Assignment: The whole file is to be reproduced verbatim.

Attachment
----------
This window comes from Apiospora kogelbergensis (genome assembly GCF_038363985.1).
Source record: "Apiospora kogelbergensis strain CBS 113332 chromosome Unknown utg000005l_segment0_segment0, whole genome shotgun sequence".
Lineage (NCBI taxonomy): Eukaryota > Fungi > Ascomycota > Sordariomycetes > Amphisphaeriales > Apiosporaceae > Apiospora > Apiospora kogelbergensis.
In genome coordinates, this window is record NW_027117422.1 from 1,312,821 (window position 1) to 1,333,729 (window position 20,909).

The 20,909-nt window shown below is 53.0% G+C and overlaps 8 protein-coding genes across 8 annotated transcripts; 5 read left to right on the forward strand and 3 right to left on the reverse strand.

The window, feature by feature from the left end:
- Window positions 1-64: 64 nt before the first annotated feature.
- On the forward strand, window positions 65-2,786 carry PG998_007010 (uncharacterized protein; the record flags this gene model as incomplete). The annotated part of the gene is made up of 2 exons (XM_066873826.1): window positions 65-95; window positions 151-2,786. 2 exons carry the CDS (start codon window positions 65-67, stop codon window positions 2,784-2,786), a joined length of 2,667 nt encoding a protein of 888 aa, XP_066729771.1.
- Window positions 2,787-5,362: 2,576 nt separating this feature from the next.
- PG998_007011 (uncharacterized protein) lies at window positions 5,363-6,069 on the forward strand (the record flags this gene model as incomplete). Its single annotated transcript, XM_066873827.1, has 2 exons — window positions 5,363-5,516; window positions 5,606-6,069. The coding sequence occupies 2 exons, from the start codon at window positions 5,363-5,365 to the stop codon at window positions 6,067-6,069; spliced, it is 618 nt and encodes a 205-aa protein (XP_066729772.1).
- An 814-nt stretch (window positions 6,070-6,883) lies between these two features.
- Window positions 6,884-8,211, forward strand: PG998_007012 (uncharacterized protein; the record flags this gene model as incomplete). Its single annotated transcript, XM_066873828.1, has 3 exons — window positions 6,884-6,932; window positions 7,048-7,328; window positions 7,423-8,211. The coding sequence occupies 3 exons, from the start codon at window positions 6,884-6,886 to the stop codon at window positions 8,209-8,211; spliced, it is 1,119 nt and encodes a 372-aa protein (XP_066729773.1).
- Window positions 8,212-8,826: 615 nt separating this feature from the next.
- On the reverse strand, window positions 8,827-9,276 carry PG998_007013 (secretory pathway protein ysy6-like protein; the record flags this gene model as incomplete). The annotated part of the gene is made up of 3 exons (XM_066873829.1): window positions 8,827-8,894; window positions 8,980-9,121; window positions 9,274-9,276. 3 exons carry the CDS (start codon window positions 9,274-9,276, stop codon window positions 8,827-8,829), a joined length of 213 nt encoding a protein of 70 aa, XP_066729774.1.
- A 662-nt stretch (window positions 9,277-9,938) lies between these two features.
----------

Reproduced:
This window comes from Apiospora kogelbergensis (genome assembly GCF_038363985.1).
Source record: "Apiospora kogelbergensis strain CBS 113332 chromosome Unknown utg000005l_segment0_segment0, whole genome shotgun sequence".
Lineage (NCBI taxonomy): Eukaryota > Fungi > Ascomycota > Sordariomycetes > Amphisphaeriales > Apiosporaceae > Apiospora > Apiospora kogelbergensis.
In genome coordinates, this window is record NW_027117422.1 from 1,312,821 (window position 1) to 1,333,729 (window position 20,909).

The 20,909-nt window shown below is 53.0% G+C and overlaps 8 protein-coding genes across 8 annotated transcripts; 5 read left to right on the forward strand and 3 right to left on the reverse strand.

The window, feature by feature from the left end:
- Window positions 1-64: 64 nt before the first annotated feature.
- On the forward strand, window positions 65-2,786 carry PG998_007010 (uncharacterized protein; the record flags this gene model as incomplete). The annotated part of the gene is made up of 2 exons (XM_066873826.1): window positions 65-95; window positions 151-2,786. 2 exons carry the CDS (start codon window positions 65-67, stop codon window positions 2,784-2,786), a joined length of 2,667 nt encoding a protein of 888 aa, XP_066729771.1.
- Window positions 2,787-5,362: 2,576 nt separating this feature from the next.
- PG998_007011 (uncharacterized protein) lies at window positions 5,363-6,069 on the forward strand (the record flags this gene model as incomplete). Its single annotated transcript, XM_066873827.1, has 2 exons — window positions 5,363-5,516; window positions 5,606-6,069. The coding sequence occupies 2 exons, from the start codon at window positions 5,363-5,365 to the stop codon at window positions 6,067-6,069; spliced, it is 618 nt and encodes a 205-aa protein (XP_066729772.1).
- An 814-nt stretch (window positions 6,070-6,883) lies between these two features.
- Window positions 6,884-8,211, forward strand: PG998_007012 (uncharacterized protein; the record flags this gene model as incomplete). Its single annotated transcript, XM_066873828.1, has 3 exons — window positions 6,884-6,932; window positions 7,048-7,328; window positions 7,423-8,211. The coding sequence occupies 3 exons, from the start codon at window positions 6,884-6,886 to the stop codon at window positions 8,209-8,211; spliced, it is 1,119 nt and encodes a 372-aa protein (XP_066729773.1).
- Window positions 8,212-8,826: 615 nt separating this feature from the next.
- On the reverse strand, window positions 8,827-9,276 carry PG998_007013 (secretory pathway protein ysy6-like protein; the record flags this gene model as incomplete). The annotated part of the gene is made up of 3 exons (XM_066873829.1): window positions 8,827-8,894; window positions 8,980-9,121; window positions 9,274-9,276. 3 exons carry the CDS (start codon window positions 9,274-9,276, stop codon window positions 8,827-8,829), a joined length of 213 nt encoding a protein of 70 aa, XP_066729774.1.
- A 662-nt stretch (window positions 9,277-9,938) lies between these two features.